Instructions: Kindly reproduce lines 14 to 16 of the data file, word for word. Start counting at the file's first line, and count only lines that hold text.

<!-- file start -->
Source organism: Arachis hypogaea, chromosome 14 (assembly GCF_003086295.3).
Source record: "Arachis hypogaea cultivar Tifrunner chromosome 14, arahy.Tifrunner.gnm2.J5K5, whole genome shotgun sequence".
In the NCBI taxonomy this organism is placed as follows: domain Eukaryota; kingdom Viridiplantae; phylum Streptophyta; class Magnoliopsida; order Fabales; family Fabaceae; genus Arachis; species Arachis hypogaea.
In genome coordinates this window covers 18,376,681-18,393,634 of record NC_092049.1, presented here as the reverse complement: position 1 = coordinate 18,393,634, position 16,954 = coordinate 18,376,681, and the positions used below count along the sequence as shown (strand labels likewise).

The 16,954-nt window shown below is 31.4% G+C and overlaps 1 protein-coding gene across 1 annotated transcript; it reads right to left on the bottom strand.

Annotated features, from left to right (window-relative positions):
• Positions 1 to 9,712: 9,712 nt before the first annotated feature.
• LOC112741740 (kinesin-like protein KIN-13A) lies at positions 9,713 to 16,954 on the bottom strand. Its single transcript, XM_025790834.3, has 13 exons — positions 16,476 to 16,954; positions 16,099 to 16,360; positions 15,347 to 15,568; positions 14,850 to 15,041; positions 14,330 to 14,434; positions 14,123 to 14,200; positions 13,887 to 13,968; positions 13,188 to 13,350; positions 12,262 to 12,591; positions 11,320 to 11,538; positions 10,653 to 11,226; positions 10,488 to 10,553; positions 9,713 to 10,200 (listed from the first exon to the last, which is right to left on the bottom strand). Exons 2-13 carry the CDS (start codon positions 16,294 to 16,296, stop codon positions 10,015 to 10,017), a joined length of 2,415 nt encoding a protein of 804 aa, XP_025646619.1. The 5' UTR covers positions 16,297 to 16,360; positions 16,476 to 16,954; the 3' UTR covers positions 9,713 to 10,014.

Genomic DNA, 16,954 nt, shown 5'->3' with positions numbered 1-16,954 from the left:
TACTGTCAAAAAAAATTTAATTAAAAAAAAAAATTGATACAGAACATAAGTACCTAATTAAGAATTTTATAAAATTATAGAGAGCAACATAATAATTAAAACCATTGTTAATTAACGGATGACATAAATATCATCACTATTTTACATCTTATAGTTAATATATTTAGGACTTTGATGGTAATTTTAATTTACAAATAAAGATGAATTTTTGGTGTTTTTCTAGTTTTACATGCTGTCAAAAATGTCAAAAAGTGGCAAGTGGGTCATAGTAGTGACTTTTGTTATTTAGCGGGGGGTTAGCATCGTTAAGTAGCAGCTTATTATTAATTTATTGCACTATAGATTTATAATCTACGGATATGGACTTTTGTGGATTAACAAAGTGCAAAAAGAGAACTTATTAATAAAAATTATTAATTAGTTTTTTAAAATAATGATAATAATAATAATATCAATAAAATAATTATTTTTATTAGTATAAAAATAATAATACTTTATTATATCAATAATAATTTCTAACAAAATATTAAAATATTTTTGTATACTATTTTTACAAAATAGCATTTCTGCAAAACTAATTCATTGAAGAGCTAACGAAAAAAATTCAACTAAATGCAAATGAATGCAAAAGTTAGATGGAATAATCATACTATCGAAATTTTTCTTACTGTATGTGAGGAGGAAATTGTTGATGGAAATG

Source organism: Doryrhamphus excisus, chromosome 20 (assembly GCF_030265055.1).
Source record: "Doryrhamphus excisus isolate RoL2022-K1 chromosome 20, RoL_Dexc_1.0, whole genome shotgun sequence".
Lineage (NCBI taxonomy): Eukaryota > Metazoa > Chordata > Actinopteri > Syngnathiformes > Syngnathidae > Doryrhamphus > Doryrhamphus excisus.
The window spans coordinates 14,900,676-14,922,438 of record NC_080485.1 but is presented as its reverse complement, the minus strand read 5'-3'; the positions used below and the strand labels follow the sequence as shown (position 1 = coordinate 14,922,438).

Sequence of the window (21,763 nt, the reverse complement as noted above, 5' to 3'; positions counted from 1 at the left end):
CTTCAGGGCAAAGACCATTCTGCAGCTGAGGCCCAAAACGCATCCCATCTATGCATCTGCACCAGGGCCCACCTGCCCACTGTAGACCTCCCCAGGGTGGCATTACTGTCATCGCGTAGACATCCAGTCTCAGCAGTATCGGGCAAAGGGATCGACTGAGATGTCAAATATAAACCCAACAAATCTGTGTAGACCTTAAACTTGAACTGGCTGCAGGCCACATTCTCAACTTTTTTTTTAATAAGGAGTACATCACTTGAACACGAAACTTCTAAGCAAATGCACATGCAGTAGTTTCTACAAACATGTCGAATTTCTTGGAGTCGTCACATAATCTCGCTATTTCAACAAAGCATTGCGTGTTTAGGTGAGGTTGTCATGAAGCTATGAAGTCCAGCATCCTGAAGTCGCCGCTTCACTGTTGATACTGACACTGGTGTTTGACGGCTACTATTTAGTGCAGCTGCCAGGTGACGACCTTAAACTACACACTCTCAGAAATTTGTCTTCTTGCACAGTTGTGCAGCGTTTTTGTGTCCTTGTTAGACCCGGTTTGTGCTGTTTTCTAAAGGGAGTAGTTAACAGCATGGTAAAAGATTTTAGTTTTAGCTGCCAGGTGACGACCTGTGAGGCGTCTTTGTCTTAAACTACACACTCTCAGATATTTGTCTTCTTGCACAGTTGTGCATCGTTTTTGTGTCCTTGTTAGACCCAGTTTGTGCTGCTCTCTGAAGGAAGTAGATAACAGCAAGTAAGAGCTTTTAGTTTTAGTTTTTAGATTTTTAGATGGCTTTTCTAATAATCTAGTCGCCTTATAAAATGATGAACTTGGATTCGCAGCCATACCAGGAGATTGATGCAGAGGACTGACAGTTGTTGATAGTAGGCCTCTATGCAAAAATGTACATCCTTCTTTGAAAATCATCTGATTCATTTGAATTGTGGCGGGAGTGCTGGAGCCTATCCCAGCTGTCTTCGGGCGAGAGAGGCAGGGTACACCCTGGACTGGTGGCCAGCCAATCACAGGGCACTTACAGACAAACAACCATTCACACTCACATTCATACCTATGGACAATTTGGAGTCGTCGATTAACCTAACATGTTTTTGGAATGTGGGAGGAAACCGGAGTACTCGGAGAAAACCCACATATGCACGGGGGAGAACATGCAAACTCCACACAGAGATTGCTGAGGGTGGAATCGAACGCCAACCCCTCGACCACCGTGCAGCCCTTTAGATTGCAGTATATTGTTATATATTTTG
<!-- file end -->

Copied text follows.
The window spans coordinates 14,900,676-14,922,438 of record NC_080485.1 but is presented as its reverse complement, the minus strand read 5'-3'; the positions used below and the strand labels follow the sequence as shown (position 1 = coordinate 14,922,438).

Sequence of the window (21,763 nt, the reverse complement as noted above, 5' to 3'; positions counted from 1 at the left end):
CTTCAGGGCAAAGACCATTCTGCAGCTGAGGCCCAAAACGCATCCCATCTATGCATCTGCACCAGGGCCCACCTGCCCACTGTAGACCTCCCCAGGGTGGCATTACTGTCATCGCGTAGACATCCAGTCTCAGCAGTATCGGGCAAAGGGATCGACTGAGATGTCAAATATAAACCCAACAAATCTGTGTAGACCTTAAACTTGAACTGGCTGCAGGCCACATTCTCAACTTTTTTTTTAATAAGGAGTACATCACTTGAACACGAAACTTCTAAGCAAATGCACATGCAGTAGTTTCTACAAACATGTCGAATTTCTTGGAGTCGTCACATAATCTCGCTATTTCAACAAAGCATTGCGTGTTTAGGTGAGGTTGTCATGAAGCTATGAAGTCCAGCATCCTGAAGTCGCCGCTTCACTGTTGATACTGACACTGGTGTTTGACGGCTACTATTTAGTGCAGCTGCCAGGTGACGACCTTAAACTACACACTCTCAGAAATTTGTCTTCTTGCACAGTTGTGCAGCGTTTTTGTGTCCTTGTTAGACCCGGTTTGTGCTGTTTTCTAAAGGGAGTAGTTAACAGCATGGTAAAAGATTTTAGTTTTAGCTGCCAGGTGACGACCTGTGAGGCGTCTTTGTCTTAAACTACACACTCTCAGATATTTGTCTTCTTGCACAGTTGTGCATCGTTTTTGTGTCCTTGTTAGACCCAGTTTGTGCTGCTCTCTGAAGGAAGTAGATAACAGCAAGTAAGAGCTTTTAGTTTTAGTTTTTAGATTTTTAGATGGCTTTTCTAATAATCTAGTCGCCTTATAAAATGATGAACTTGGATTCGCAGCCATACCAGGAGATTGATGCAGAGGACTGACAGTTGTTGATAGTAGGCCTCTATGCAAAAATGTACATCCTTCTTTGAAAATCATCTGATTCATTTGAATTGTGGCGGGAGTGCTGGAGCCTATCCCAGCTGTCTTCGGGCGAGAGAGGCAGGGTACACCCTGGACTGGTGGCCAGCCAATCACAGGGCACTTACAGACAAACAACCATTCACACTCACATTCATACCTATGGACAATTTGGAGTCGTCGATTAACCTAACATGTTTTTGGAATGTGGGAGGAAACCGGAGTACTCGGAGAAAACCCACATATGCACGGGGGAGAACATGCAAACTCCACACAGAGATTGCTGAGGGTGGAATCGAACGCCAACCCCTCGACCACCGTGCAGCCCTTTAGATTGCAGTATATTGTTATATATTTTG